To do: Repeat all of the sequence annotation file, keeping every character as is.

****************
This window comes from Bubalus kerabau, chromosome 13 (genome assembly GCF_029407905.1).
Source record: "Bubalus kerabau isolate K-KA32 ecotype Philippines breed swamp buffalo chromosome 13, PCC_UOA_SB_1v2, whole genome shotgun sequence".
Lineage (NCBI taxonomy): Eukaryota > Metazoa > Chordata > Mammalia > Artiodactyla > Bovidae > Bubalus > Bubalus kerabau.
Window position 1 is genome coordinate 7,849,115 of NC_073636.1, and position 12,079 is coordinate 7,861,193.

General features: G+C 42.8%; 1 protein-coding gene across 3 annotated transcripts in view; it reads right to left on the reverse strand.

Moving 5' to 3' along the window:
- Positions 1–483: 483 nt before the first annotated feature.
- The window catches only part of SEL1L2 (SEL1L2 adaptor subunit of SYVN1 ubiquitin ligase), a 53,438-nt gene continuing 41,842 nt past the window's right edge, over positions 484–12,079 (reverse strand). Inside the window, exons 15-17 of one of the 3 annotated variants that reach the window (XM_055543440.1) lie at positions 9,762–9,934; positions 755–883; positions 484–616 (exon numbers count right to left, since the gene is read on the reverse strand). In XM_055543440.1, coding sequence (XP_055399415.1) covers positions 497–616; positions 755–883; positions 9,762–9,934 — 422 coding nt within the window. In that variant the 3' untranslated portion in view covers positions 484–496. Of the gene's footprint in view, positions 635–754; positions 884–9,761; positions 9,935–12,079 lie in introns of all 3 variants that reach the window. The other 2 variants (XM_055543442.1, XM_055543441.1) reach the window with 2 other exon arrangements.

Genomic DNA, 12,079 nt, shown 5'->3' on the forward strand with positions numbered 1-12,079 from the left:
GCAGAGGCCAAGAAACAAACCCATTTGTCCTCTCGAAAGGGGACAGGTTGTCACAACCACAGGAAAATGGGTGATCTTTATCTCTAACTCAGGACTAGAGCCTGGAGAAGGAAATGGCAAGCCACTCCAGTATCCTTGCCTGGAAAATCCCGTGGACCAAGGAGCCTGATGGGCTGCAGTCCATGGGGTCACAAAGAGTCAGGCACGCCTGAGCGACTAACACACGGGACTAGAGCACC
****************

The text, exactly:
This window comes from Bubalus kerabau, chromosome 13 (genome assembly GCF_029407905.1).
Source record: "Bubalus kerabau isolate K-KA32 ecotype Philippines breed swamp buffalo chromosome 13, PCC_UOA_SB_1v2, whole genome shotgun sequence".
Lineage (NCBI taxonomy): Eukaryota > Metazoa > Chordata > Mammalia > Artiodactyla > Bovidae > Bubalus > Bubalus kerabau.
Window position 1 is genome coordinate 7,849,115 of NC_073636.1, and position 12,079 is coordinate 7,861,193.

General features: G+C 42.8%; 1 protein-coding gene across 3 annotated transcripts in view; it reads right to left on the reverse strand.

Moving 5' to 3' along the window:
- Positions 1–483: 483 nt before the first annotated feature.
- The window catches only part of SEL1L2 (SEL1L2 adaptor subunit of SYVN1 ubiquitin ligase), a 53,438-nt gene continuing 41,842 nt past the window's right edge, over positions 484–12,079 (reverse strand). Inside the window, exons 15-17 of one of the 3 annotated variants that reach the window (XM_055543440.1) lie at positions 9,762–9,934; positions 755–883; positions 484–616 (exon numbers count right to left, since the gene is read on the reverse strand). In XM_055543440.1, coding sequence (XP_055399415.1) covers positions 497–616; positions 755–883; positions 9,762–9,934 — 422 coding nt within the window. In that variant the 3' untranslated portion in view covers positions 484–496. Of the gene's footprint in view, positions 635–754; positions 884–9,761; positions 9,935–12,079 lie in introns of all 3 variants that reach the window. The other 2 variants (XM_055543442.1, XM_055543441.1) reach the window with 2 other exon arrangements.

Genomic DNA, 12,079 nt, shown 5'->3' on the forward strand with positions numbered 1-12,079 from the left:
GCAGAGGCCAAGAAACAAACCCATTTGTCCTCTCGAAAGGGGACAGGTTGTCACAACCACAGGAAAATGGGTGATCTTTATCTCTAACTCAGGACTAGAGCCTGGAGAAGGAAATGGCAAGCCACTCCAGTATCCTTGCCTGGAAAATCCCGTGGACCAAGGAGCCTGATGGGCTGCAGTCCATGGGGTCACAAAGAGTCAGGCACGCCTGAGCGACTAACACACGGGACTAGAGCACC